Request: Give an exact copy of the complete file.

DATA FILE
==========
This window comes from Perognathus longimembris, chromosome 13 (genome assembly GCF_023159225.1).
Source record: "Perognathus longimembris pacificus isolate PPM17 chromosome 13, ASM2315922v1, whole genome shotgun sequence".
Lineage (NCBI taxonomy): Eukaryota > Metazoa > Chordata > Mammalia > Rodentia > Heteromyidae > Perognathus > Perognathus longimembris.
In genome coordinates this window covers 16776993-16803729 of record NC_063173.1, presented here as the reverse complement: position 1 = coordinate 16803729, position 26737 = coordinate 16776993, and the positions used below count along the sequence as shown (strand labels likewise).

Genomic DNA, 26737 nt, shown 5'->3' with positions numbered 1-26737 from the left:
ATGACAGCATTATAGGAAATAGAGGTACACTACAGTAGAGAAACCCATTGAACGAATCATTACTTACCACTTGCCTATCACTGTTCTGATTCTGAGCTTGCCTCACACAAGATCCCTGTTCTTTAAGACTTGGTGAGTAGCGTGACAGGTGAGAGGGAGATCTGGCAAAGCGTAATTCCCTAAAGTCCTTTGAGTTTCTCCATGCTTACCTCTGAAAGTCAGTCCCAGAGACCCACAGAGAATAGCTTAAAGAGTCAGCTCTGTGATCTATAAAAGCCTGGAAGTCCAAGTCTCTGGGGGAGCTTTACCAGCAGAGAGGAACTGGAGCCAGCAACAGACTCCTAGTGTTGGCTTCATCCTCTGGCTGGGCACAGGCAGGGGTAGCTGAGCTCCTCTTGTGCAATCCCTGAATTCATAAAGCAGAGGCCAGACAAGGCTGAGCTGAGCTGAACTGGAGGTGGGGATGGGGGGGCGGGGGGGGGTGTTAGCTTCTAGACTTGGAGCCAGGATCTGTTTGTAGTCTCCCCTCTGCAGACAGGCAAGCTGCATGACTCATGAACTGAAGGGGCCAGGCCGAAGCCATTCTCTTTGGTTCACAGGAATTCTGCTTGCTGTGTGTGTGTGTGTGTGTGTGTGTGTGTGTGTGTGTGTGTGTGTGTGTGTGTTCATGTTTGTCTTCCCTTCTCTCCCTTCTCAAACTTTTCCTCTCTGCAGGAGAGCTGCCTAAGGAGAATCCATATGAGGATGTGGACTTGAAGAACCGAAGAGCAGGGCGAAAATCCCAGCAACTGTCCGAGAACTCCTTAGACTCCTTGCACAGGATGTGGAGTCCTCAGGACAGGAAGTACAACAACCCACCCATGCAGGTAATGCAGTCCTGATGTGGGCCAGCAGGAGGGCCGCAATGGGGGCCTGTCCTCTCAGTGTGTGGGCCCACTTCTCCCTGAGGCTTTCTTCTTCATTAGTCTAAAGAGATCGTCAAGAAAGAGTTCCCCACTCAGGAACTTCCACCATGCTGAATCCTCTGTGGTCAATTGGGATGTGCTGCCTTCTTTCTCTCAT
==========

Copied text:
This window comes from Perognathus longimembris, chromosome 13 (genome assembly GCF_023159225.1).
Source record: "Perognathus longimembris pacificus isolate PPM17 chromosome 13, ASM2315922v1, whole genome shotgun sequence".
Lineage (NCBI taxonomy): Eukaryota > Metazoa > Chordata > Mammalia > Rodentia > Heteromyidae > Perognathus > Perognathus longimembris.
In genome coordinates this window covers 16776993-16803729 of record NC_063173.1, presented here as the reverse complement: position 1 = coordinate 16803729, position 26737 = coordinate 16776993, and the positions used below count along the sequence as shown (strand labels likewise).

Genomic DNA, 26737 nt, shown 5'->3' with positions numbered 1-26737 from the left:
ATGACAGCATTATAGGAAATAGAGGTACACTACAGTAGAGAAACCCATTGAACGAATCATTACTTACCACTTGCCTATCACTGTTCTGATTCTGAGCTTGCCTCACACAAGATCCCTGTTCTTTAAGACTTGGTGAGTAGCGTGACAGGTGAGAGGGAGATCTGGCAAAGCGTAATTCCCTAAAGTCCTTTGAGTTTCTCCATGCTTACCTCTGAAAGTCAGTCCCAGAGACCCACAGAGAATAGCTTAAAGAGTCAGCTCTGTGATCTATAAAAGCCTGGAAGTCCAAGTCTCTGGGGGAGCTTTACCAGCAGAGAGGAACTGGAGCCAGCAACAGACTCCTAGTGTTGGCTTCATCCTCTGGCTGGGCACAGGCAGGGGTAGCTGAGCTCCTCTTGTGCAATCCCTGAATTCATAAAGCAGAGGCCAGACAAGGCTGAGCTGAGCTGAACTGGAGGTGGGGATGGGGGGGCGGGGGGGGGTGTTAGCTTCTAGACTTGGAGCCAGGATCTGTTTGTAGTCTCCCCTCTGCAGACAGGCAAGCTGCATGACTCATGAACTGAAGGGGCCAGGCCGAAGCCATTCTCTTTGGTTCACAGGAATTCTGCTTGCTGTGTGTGTGTGTGTGTGTGTGTGTGTGTGTGTGTGTGTGTGTGTGTGTGTGTTCATGTTTGTCTTCCCTTCTCTCCCTTCTCAAACTTTTCCTCTCTGCAGGAGAGCTGCCTAAGGAGAATCCATATGAGGATGTGGACTTGAAGAACCGAAGAGCAGGGCGAAAATCCCAGCAACTGTCCGAGAACTCCTTAGACTCCTTGCACAGGATGTGGAGTCCTCAGGACAGGAAGTACAACAACCCACCCATGCAGGTAATGCAGTCCTGATGTGGGCCAGCAGGAGGGCCGCAATGGGGGCCTGTCCTCTCAGTGTGTGGGCCCACTTCTCCCTGAGGCTTTCTTCTTCATTAGTCTAAAGAGATCGTCAAGAAAGAGTTCCCCACTCAGGAACTTCCACCATGCTGAATCCTCTGTGGTCAATTGGGATGTGCTGCCTTCTTTCTCTCAT